Dependents of LemkeAnnotate this Case
291 N.W.2d 378 (1980)
DEPENDENTS of Carl F. LEMKE, Deceased. Jerald LEMKE and Stacey Lemke, Dependent Children, Relators, and Peggy Lemke, Dependent Widow, Respondent, v. KNUDSEN TRUCKING, INC., et al., Respondents.
Supreme Court of Minnesota.
February 1, 1980.
*379 James F. Cannon, Compensation Atty., St. Paul, for relators.
Kent W. Speight, Red Wing, for Lemke.
John W. Romine, Minneapolis, for Knudsen Trucking, Inc., et al.
Heard before PETERSON, YETKA and WAHL, JJ., and considered and decided by the court en banc.
Dependent children appeal the Workers' Compensation Court of Appeals' decision that the total received by the children for dependency benefits plus survivor benefits shall not exceed the proportion of the weekly wage apportioned to them as between themselves and a surviving spouse who is not their natural mother and not residing with them at the time of the decedent's death.
We affirm in part, reverse in part and remand for recalculation of benefits consistent with our opinion in Redland v. Nelson's Quality Eggs, Inc., 291 N.W.2d 371 (Minn. 1980).
The issues raised in this appeal are:
1. Where a wage earner dies, leaving his spouse and two children from a previous marriage who reside in separate households, how is the limitation in section 176.111, subdivision 21 (1976), to be calculated?
2. How, if at all, does the adjustment of benefits contained in Minn.Stat. § 176.645 (1978) apply to section 176.111, subdivision 21?
3. Where the employer-insurer has overpaid the claimant in good faith pursuant to orders of a compensation judge or the Workers' Compensation Court of Appeals, is the employer-insurer entitled to a credit against future workers' compensation payments?
In this case, the compensation judge found that Carl F. Lemke died on August 6, 1976, as a result of a truck/train collision arising out of his employment with Knudsen Trucking, Inc. His weekly wage was $219. He was survived by Peggy Lemke, his spouse, and Jerald Lemke and Stacey Lemke, his two children by a prior marriage to June Schmelzer with whom the children now live. The widow received no government survivor benefits from August 7, 1976, to December 31, 1976. She did receive Veteran's Administration (VA) benefits of $101.05 per month, or $23.32 per week, from January 1, 1977, to December 31, 1977. The VA benefits decreased to $92.38 per month, or $21.32 per week, from January 1, 1978, to the March 10, 1978, hearing date. The two children received combined social security and VA benefits as follows:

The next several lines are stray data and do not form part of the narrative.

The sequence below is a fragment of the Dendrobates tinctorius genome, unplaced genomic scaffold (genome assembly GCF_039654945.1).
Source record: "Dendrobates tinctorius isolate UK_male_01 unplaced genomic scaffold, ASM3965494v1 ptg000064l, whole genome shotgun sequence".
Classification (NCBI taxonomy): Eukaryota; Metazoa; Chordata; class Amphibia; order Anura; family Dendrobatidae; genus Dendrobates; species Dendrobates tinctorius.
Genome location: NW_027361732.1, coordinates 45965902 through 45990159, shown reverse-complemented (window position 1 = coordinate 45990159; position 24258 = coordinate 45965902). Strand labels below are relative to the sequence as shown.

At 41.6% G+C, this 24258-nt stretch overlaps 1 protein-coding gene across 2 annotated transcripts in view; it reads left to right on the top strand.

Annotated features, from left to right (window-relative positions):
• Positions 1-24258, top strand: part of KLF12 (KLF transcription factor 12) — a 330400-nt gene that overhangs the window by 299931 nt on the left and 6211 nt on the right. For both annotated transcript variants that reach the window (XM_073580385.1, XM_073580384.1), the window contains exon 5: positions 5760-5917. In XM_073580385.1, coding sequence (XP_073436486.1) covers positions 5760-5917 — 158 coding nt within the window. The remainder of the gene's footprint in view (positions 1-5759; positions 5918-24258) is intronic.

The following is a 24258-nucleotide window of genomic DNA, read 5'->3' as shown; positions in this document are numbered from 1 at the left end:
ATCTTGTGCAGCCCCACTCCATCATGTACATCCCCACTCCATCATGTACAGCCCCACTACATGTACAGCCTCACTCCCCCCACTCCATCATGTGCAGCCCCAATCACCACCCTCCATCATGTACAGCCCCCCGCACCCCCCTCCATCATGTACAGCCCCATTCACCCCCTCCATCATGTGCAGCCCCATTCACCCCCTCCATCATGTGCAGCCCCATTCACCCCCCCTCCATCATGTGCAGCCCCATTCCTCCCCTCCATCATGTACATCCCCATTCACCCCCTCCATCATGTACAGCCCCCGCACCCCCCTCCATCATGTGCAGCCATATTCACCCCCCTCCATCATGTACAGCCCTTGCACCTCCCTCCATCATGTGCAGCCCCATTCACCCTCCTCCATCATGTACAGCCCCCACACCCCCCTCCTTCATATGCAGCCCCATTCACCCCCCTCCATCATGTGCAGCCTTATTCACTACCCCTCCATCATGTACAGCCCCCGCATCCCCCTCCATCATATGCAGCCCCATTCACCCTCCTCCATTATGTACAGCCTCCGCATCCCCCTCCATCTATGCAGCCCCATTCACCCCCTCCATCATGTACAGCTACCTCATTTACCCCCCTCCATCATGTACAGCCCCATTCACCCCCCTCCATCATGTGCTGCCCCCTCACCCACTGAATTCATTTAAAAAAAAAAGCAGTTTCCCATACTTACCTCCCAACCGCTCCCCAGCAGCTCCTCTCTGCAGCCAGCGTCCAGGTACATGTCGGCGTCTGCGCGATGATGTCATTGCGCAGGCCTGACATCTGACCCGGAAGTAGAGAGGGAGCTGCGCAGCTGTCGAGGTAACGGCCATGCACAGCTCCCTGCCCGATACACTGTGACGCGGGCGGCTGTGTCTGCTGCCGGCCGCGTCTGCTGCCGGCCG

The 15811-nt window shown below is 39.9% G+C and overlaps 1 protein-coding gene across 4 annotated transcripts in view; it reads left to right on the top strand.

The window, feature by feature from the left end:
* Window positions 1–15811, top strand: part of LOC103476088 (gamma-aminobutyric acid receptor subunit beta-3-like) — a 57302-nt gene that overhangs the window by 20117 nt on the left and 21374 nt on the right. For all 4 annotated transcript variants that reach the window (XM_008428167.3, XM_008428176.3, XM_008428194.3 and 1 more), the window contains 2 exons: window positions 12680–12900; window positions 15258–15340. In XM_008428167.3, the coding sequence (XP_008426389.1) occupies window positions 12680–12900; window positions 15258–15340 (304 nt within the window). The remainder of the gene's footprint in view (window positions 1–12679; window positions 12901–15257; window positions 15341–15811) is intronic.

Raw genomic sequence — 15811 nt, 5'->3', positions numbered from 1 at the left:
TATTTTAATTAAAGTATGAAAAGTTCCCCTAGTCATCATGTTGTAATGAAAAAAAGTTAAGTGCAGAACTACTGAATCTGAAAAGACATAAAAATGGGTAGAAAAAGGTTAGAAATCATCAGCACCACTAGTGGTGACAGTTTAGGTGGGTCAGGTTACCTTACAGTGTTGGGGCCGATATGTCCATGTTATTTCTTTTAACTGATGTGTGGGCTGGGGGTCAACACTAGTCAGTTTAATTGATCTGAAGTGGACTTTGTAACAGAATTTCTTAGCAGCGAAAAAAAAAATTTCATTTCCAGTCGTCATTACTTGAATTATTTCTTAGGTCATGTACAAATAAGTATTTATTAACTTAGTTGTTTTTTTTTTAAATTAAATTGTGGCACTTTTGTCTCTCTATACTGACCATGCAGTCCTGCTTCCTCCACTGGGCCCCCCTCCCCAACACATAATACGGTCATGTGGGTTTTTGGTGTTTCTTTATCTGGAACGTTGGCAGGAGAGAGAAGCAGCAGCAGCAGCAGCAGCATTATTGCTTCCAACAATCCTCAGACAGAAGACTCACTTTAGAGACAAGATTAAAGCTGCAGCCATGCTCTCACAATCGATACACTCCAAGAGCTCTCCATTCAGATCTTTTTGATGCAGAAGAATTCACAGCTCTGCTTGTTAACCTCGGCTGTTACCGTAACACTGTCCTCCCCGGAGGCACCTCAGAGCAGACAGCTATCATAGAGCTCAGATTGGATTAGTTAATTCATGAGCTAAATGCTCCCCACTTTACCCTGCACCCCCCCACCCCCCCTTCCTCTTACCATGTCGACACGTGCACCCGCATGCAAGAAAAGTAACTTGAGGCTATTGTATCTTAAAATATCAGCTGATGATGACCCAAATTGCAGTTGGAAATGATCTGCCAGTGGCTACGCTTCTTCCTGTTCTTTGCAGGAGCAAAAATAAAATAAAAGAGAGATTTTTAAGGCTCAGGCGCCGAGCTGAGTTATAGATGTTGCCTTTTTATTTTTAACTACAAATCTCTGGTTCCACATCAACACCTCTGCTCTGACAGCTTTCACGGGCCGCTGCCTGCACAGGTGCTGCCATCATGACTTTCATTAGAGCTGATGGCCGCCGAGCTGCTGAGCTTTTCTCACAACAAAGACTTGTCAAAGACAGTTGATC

August 7, 1976 - December 31, 1976 - $132.79/week January 1, 1977 - October 31, 1977 - 145.25/week November 1, 1977 - December 31, 1977 - 124.11/week January 1, 1978 - March 10, 1978 - 124.57/week
The compensation judge allocated the $135 weekly workers' compensation benefits as follows:From August 7, 1976, to May 1, 1977: 662/3% to Peggy Lemke 331/3% to the Lemke children From May 1, 1977, to March 10, 1978: *380 50% to Peggy Lemke 30% to Jerald Lemke 20% to Stacey Lemke
The 662/3% allocation to Peggy Lemke between August 7, 1976, and May 1, 1977, was an increase from the 50% allocation of the original dependency order. The compensation judge then interpreted the limitation of section 176.111, subdivision 21, to apply to each dependent separately. Therefore, since the combined total of government survivor benefits and workers' compensation benefits for each dependent was less than the $219 weekly wage, each dependent was awarded full workers' compensation benefits. However, the employer-insurer was allowed a credit against the children's benefits for the overpayments made to them between August 7, 1976, to May 1, 1977.
The Workers' Compensation Court of Appeals reversed the compensation judge. The allocation of workers' compensation benefits was changed to 662/3% to the widow and 331/3% to be divided equally between the children for all time periods since August 7, 1976. The court further interpreted section 176.111, subdivision 21, to mean that:the total received by any dependent for dependency benefits plus survivor benefits shall not exceed the proportion of the weekly wage apportioned to them, and that the total compensation plus governmental survivors benefits shall not exceed for all dependents combined the weekly wage of the deceased dependent employee at the time of injury resulting in his death.
The limit for Peggy Lemke is then 662/3% of $219 and for the children it is 331/3% of $219. With the adjustment pursuant to Minn. Stat. § 176.645, the court ordered workers' compensation payments as follows:
Jerald and Peggy Lemke Stacey Lemke 8/7/76-9/30/76 $ 90.00 -0- 10/1/76-9/30/77 96.89 $3.44 10/1/77-3/10/78 102.70 6.34
The children appealed from this determination.